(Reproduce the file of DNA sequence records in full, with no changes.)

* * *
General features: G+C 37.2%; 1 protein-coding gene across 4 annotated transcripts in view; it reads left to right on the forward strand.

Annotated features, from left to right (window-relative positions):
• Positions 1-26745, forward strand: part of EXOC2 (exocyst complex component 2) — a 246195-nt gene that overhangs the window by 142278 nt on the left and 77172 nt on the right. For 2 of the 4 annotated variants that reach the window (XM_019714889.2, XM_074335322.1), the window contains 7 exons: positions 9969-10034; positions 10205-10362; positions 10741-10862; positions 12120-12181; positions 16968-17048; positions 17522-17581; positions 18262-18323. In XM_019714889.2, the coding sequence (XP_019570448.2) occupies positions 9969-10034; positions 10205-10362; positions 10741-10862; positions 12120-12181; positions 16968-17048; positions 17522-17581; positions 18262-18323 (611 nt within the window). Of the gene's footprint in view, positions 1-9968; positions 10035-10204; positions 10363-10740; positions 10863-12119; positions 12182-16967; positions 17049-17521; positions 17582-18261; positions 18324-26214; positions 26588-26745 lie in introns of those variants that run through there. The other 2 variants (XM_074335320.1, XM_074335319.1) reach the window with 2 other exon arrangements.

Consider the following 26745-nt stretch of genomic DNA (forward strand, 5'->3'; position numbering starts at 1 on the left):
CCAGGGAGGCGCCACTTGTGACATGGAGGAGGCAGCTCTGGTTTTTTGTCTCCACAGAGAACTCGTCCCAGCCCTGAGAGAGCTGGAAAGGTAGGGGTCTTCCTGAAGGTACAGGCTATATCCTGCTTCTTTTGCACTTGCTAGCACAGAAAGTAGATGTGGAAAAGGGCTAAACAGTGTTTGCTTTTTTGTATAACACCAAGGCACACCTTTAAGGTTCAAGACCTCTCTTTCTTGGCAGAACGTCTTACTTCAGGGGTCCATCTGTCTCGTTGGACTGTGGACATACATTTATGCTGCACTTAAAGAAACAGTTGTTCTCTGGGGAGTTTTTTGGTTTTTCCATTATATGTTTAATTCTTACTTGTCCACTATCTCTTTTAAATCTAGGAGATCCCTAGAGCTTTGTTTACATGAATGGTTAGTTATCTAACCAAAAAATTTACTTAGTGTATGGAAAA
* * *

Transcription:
General features: G+C 37.2%; 1 protein-coding gene across 4 annotated transcripts in view; it reads left to right on the forward strand.

Annotated features, from left to right (window-relative positions):
• Positions 1-26745, forward strand: part of EXOC2 (exocyst complex component 2) — a 246195-nt gene that overhangs the window by 142278 nt on the left and 77172 nt on the right. For 2 of the 4 annotated variants that reach the window (XM_019714889.2, XM_074335322.1), the window contains 7 exons: positions 9969-10034; positions 10205-10362; positions 10741-10862; positions 12120-12181; positions 16968-17048; positions 17522-17581; positions 18262-18323. In XM_019714889.2, the coding sequence (XP_019570448.2) occupies positions 9969-10034; positions 10205-10362; positions 10741-10862; positions 12120-12181; positions 16968-17048; positions 17522-17581; positions 18262-18323 (611 nt within the window). Of the gene's footprint in view, positions 1-9968; positions 10035-10204; positions 10363-10740; positions 10863-12119; positions 12182-16967; positions 17049-17521; positions 17582-18261; positions 18324-26214; positions 26588-26745 lie in introns of those variants that run through there. The other 2 variants (XM_074335320.1, XM_074335319.1) reach the window with 2 other exon arrangements.

Consider the following 26745-nt stretch of genomic DNA (forward strand, 5'->3'; position numbering starts at 1 on the left):
CCAGGGAGGCGCCACTTGTGACATGGAGGAGGCAGCTCTGGTTTTTTGTCTCCACAGAGAACTCGTCCCAGCCCTGAGAGAGCTGGAAAGGTAGGGGTCTTCCTGAAGGTACAGGCTATATCCTGCTTCTTTTGCACTTGCTAGCACAGAAAGTAGATGTGGAAAAGGGCTAAACAGTGTTTGCTTTTTTGTATAACACCAAGGCACACCTTTAAGGTTCAAGACCTCTCTTTCTTGGCAGAACGTCTTACTTCAGGGGTCCATCTGTCTCGTTGGACTGTGGACATACATTTATGCTGCACTTAAAGAAACAGTTGTTCTCTGGGGAGTTTTTTGGTTTTTCCATTATATGTTTAATTCTTACTTGTCCACTATCTCTTTTAAATCTAGGAGATCCCTAGAGCTTTGTTTACATGAATGGTTAGTTATCTAACCAAAAAATTTACTTAGTGTATGGAAAA